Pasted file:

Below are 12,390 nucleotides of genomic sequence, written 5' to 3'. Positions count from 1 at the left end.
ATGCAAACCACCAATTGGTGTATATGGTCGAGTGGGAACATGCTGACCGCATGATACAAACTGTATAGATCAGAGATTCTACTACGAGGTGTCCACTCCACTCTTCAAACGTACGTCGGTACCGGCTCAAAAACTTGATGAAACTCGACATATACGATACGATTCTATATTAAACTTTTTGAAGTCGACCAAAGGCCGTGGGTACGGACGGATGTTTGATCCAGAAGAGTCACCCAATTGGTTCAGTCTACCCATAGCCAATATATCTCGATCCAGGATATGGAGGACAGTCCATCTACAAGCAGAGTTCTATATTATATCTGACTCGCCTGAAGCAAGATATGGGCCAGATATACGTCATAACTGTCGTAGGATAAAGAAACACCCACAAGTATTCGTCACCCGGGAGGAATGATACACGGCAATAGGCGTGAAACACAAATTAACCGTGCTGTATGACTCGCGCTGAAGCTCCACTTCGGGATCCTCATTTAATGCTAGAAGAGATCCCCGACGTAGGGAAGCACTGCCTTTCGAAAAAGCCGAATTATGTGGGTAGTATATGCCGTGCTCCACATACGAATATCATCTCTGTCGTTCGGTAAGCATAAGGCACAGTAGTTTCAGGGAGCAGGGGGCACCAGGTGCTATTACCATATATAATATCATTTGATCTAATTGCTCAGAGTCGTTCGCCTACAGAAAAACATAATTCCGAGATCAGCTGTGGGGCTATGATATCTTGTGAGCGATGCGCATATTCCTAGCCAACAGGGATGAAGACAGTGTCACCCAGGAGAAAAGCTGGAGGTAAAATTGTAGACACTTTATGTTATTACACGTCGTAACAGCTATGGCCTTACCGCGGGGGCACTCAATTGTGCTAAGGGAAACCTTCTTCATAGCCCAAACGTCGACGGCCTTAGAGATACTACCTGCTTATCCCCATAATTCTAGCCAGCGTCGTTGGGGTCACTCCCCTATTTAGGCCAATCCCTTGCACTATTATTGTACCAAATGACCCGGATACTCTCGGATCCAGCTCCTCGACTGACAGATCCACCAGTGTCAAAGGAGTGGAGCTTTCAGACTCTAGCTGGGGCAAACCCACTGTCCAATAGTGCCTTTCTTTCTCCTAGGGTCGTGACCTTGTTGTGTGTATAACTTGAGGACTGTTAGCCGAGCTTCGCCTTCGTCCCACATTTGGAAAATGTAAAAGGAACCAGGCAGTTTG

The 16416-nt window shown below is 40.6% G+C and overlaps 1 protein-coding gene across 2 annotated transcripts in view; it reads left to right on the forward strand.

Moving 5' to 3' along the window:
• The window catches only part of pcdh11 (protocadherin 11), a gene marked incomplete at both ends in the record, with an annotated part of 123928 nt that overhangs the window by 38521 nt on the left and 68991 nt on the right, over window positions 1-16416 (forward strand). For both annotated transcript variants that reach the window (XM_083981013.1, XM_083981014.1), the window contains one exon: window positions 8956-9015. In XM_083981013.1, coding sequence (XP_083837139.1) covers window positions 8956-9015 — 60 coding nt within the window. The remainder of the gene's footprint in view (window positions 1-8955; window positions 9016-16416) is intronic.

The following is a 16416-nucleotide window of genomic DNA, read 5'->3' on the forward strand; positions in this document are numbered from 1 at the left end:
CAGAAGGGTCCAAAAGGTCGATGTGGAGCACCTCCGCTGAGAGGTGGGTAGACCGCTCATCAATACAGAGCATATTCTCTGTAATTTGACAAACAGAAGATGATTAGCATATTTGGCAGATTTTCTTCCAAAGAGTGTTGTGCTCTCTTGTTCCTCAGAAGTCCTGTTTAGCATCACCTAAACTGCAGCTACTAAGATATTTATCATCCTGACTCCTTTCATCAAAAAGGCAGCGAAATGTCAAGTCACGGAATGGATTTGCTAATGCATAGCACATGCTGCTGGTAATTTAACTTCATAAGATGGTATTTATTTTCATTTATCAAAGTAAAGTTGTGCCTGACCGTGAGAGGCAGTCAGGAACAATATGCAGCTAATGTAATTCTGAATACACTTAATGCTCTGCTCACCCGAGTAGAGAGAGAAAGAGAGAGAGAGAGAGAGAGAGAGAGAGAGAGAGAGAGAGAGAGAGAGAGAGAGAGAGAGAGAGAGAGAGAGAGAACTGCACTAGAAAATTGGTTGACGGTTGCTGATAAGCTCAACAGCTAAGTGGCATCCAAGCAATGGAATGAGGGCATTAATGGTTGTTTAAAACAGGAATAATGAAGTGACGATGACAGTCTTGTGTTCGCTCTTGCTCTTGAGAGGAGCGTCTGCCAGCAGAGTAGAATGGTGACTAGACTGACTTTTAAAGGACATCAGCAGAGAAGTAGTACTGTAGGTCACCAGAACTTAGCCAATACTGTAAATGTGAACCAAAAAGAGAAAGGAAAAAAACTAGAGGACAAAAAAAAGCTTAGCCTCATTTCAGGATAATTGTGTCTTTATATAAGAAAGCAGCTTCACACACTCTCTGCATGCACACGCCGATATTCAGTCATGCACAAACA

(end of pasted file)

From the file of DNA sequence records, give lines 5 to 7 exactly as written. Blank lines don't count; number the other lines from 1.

• The window catches only part of pcdh11 (protocadherin 11), a gene marked incomplete at both ends in the record, with an annotated part of 123928 nt that overhangs the window by 38521 nt on the left and 68991 nt on the right, over window positions 1-16416 (forward strand). For both annotated transcript variants that reach the window (XM_083981013.1, XM_083981014.1), the window contains one exon: window positions 8956-9015. In XM_083981013.1, coding sequence (XP_083837139.1) covers window positions 8956-9015 — 60 coding nt within the window. The remainder of the gene's footprint in view (window positions 1-8955; window positions 9016-16416) is intronic.

The following is a 16416-nucleotide window of genomic DNA, read 5'->3' on the forward strand; positions in this document are numbered from 1 at the left end:
CAGAAGGGTCCAAAAGGTCGATGTGGAGCACCTCCGCTGAGAGGTGGGTAGACCGCTCATCAATACAGAGCATATTCTCTGTAATTTGACAAACAGAAGATGATTAGCATATTTGGCAGATTTTCTTCCAAAGAGTGTTGTGCTCTCTTGTTCCTCAGAAGTCCTGTTTAGCATCACCTAAACTGCAGCTACTAAGATATTTATCATCCTGACTCCTTTCATCAAAAAGGCAGCGAAATGTCAAGTCACGGAATGGATTTGCTAATGCATAGCACATGCTGCTGGTAATTTAACTTCATAAGATGGTATTTATTTTCATTTATCAAAGTAAAGTTGTGCCTGACCGTGAGAGGCAGTCAGGAACAATATGCAGCTAATGTAATTCTGAATACACTTAATGCTCTGCTCACCCGAGTAGAGAGAGAAAGAGAGAGAGAGAGAGAGAGAGAGAGAGAGAGAGAGAGAGAGAGAGAGAGAGAGAGAGAGAGAGAGAGAGAGAGAACTGCACTAGAAAATTGGTTGACGGTTGCTGATAAGCTCAACAGCTAAGTGGCATCCAAGCAATGGAATGAGGGCATTAATGGTTGTTTAAAACAGGAATAATGAAGTGACGATGACAGTCTTGTGTTCGCTCTTGCTCTTGAGAGGAGCGTCTGCCAGCAGAGTAGAATGGTGACTAGACTGACTTTTAAAGGACATCAGCAGAGAAGTAGTACTGTAGGTCACCAGAACTTAGCCAATACTGTAAATGTGAACCAAAAAGAGAAAGGAAAAAAACTAGAGGACAAAAAAAAGCTTAGCCTCATTTCAGGATAATTGTGTCTTTATATAAGAAAGCAGCTTCACACACTCTCTGCATGCACACGCCGATATTCAGTCATGCACAAACA